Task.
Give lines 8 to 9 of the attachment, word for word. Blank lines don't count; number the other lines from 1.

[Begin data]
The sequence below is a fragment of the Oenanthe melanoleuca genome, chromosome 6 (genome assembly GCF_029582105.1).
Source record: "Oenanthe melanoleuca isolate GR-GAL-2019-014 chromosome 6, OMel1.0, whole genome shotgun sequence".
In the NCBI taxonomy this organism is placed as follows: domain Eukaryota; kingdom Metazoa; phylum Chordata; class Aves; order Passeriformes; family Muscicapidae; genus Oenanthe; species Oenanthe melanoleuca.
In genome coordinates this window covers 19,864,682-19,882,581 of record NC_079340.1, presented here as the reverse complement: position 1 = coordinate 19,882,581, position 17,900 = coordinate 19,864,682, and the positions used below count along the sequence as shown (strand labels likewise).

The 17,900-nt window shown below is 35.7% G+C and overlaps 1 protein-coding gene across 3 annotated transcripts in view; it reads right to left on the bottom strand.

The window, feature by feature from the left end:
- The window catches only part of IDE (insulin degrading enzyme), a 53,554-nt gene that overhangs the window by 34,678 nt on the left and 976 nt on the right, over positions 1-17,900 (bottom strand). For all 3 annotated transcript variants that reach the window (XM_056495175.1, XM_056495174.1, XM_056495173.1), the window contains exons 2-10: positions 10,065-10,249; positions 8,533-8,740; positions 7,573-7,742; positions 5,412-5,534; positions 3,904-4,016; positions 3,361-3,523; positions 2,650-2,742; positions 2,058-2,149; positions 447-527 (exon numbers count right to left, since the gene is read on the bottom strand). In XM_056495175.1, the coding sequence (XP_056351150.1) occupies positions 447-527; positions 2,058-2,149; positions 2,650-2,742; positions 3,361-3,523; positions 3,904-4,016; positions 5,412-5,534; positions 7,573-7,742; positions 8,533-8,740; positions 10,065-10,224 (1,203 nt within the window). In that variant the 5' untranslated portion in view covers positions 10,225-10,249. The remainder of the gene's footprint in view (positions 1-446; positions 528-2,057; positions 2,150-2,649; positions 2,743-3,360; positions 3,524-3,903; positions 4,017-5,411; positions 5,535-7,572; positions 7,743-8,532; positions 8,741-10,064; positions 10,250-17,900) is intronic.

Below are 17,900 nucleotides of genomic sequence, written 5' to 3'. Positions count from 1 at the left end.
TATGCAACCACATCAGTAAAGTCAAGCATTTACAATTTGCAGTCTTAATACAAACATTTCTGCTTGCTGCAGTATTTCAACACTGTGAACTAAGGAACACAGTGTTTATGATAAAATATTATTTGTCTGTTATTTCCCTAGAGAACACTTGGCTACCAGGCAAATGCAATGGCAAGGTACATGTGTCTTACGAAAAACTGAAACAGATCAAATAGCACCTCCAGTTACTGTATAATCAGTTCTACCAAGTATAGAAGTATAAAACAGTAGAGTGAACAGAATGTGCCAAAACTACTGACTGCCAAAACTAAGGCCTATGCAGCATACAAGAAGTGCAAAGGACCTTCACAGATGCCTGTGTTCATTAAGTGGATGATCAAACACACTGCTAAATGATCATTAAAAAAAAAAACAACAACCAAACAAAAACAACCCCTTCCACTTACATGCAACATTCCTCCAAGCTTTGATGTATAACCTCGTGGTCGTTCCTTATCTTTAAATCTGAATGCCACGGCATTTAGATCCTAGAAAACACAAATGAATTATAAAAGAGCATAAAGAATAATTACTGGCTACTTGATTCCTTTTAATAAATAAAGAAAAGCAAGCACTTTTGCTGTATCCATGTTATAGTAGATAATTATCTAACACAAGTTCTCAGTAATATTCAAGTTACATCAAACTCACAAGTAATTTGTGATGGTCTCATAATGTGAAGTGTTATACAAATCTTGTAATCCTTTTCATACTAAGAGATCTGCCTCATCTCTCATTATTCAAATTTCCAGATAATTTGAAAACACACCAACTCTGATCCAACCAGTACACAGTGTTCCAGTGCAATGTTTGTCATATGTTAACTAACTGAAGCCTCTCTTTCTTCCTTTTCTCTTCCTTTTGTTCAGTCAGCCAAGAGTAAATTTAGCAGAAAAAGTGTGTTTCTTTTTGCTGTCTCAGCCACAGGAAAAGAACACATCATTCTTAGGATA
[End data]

Below are 17,900 nucleotides of genomic sequence, written 5' to 3'. Positions count from 1 at the left end.
TATGCAACCACATCAGTAAAGTCAAGCATTTACAATTTGCAGTCTTAATACAAACATTTCTGCTTGCTGCAGTATTTCAACACTGTGAACTAAGGAACACAGTGTTTATGATAAAATATTATTTGTCTGTTATTTCCCTAGAGAACACTTGGCTACCAGGCAAATGCAATGGCAAGGTACATGTGTCTTACGAAAAACTGAAACAGATCAAATAGCACCTCCAGTTACTGTATAATCAGTTCTACCAAGTATAGAAGTATAAAACAGTAGAGTGAACAGAATGTGCCAAAACTACTGACTGCCAAAACTAAGGCCTATGCAGCATACAAGAAGTGCAAAGGACCTTCACAGATGCCTGTGTTCATTAAGTGGATGATCAAACACACTGCTAAATGATCATTAAAAAAAAAAACAACAACCAAACAAAAACAACCCCTTCCACTTACATGCAACATTCCTCCAAGCTTTGATGTATAACCTCGTGGTCGTTCCTTATCTTTAAATCTGAATGCCACGGCATTTAGATCCTAGAAAACACAAATGAATTATAAAAGAGCATAAAGAATAATTACTGGCTACTTGATTCCTTTTAATAAATAAAGAAAAGCAAGCACTTTTGCTGTATCCATGTTATAGTAGATAATTATCTAACACAAGTTCTCAGTAATATTCAAGTTACATCAAACTCACAAGTAATTTGTGATGGTCTCATAATGTGAAGTGTTATACAAATCTTGTAATCCTTTTCATACTAAGAGATCTGCCTCATCTCTCATTATTCAAATTTCCAGATAATTTGAAAACACACCAACTCTGATCCAACCAGTACACAGTGTTCCAGTGCAATGTTTGTCATATGTTAACTAACTGAAGCCTCTCTTTCTTCCTTTTCTCTTCCTTTTGTTCAGTCAGCCAAGAGTAAATTTAGCAGAAAAAGTGTGTTTCTTTTTGCTGTCTCAGCCACAGGAAAAGAACACATCATTCTTAGGATA